There is talk of evil warning lawyers everywhere. The legislator has introduced regulations in the Copyright Act that slow down the creative person and favor the copyright infringer. The German government also felt compelled to put a stop to "warning lawyers" in the UWG and has excluded the reimbursement of costs for the vast majority of infringements on the Internet. Although this has slowed down one or two law firms and interest groups, there was no real, economically relevant problem before. On the other hand, the scammers, touts and scam artists now have more freedom than ever. The law that was supposed to protect the "little man" now exposes him to even greater dangers.
But Section 72 UrhG has survived all these debates, efforts and legal reforms. Yet it is nothing other than the super right of those who like to harm others, who like to cause trouble, who want to make money out of nothing.
In 2018, the Federal Court of Justice can deal with a really bad photo of a sports car. The BGH itself explains just how bad:
In this context, it must be taken into account that the image of the photo submitted to and assessed by the Court of Appeal shows numerous elements that speak against a professional design. These are the cropped and disturbing shopping cart protruding into the picture on the left, the cropped yellow frame above it with the likewise cropped letter "e" in an obviously orange color, the arrow pointing away from the motif of the sports car on the right edge of the picture, the green emergency exit sign attached above the windshield in an unmotivated manner, the blue elements in the shop window visible in the background of the vehicle and the foreground of road asphalt with a white directional arrow occupying about one fifth to one quarter of the entire picture.
In the further course of the judgment, one can really sense the contempt of the federal judges with regard to § 72 UrhG, but also the regret of being bound by applicable laws.
Famous profiteer of § 72 UrhG: Folkert Knieper from marions-kochbuch.de
A certain Dipl. Ing. Folkert Knieper runs the recipe website marions-kochbuch.de with his wife Marion. His wife Marion cooks and writes recipes, while Folkert Knieper quickly snaps off the freshly cooked meal.
But food photography is no easy undertaking: A meal quickly loses its shine after cooking and falls apart. Food photographers therefore like to work with hairspray to preserve the food and give it a shine. In addition, the light has to be right if you want to conjure up a really good food picture.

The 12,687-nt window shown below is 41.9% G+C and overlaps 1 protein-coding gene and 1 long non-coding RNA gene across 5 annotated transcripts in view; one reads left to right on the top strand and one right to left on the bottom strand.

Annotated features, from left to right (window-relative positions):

Dipl. Ing. Folkert Knieper doesn't do any of that. He just takes pictures.
However, this has been enough for him to have been Thousands of warnings to send out. We recently received one of these: a bar owner had illustrated three dishes the size of a fingernail on a flyer. Lawyer Mirco Lehr from CYFIRE Attorneys at Law would like no less than €5,600 for it.
As of today, the Knieper family has probably earned several million with their cookbook. And this is despite the fact that Folkert Knieper's photography would foreseeably never be commissioned by honest means.
We are happy to give you a warning for good photos!
As an intellectual property law firm, we earn our money with cease-and-desist letters. And we believe it is absolutely right that "real" photographers should not simply be robbed of their work. As in the legal profession, a good photograph requires a lot of knowledge, preparation, technical understanding and a good eye. The unauthorized use of these images is "theft" and these photographers deserve protection. We are happy to be there for these photographers.
§ Section 72 UrhG must go!
Today, taking a photo is no longer work at all. It is not an achievement. And where there is no work, there is no need for ancillary copyright.
... or at least be restricted.
Admittedly, the call for abolition is provocative. It also has a crucial catch: among the many photographers out there, there are many whose work is outstanding, but not exceptionally creative. This includes product photography first and foremost. Here, the result is not a "personal intellectual creation". And yet it is the result of hours of searching for the right setting, the right choice of equipment, a fine interplay of lighting and much more. If you don't want to leave these photographers unprotected, you need an ancillary copyright. This would require an undefined legal term that represents the effort invested in a photograph. The courts would then have to fill this legal concept with life.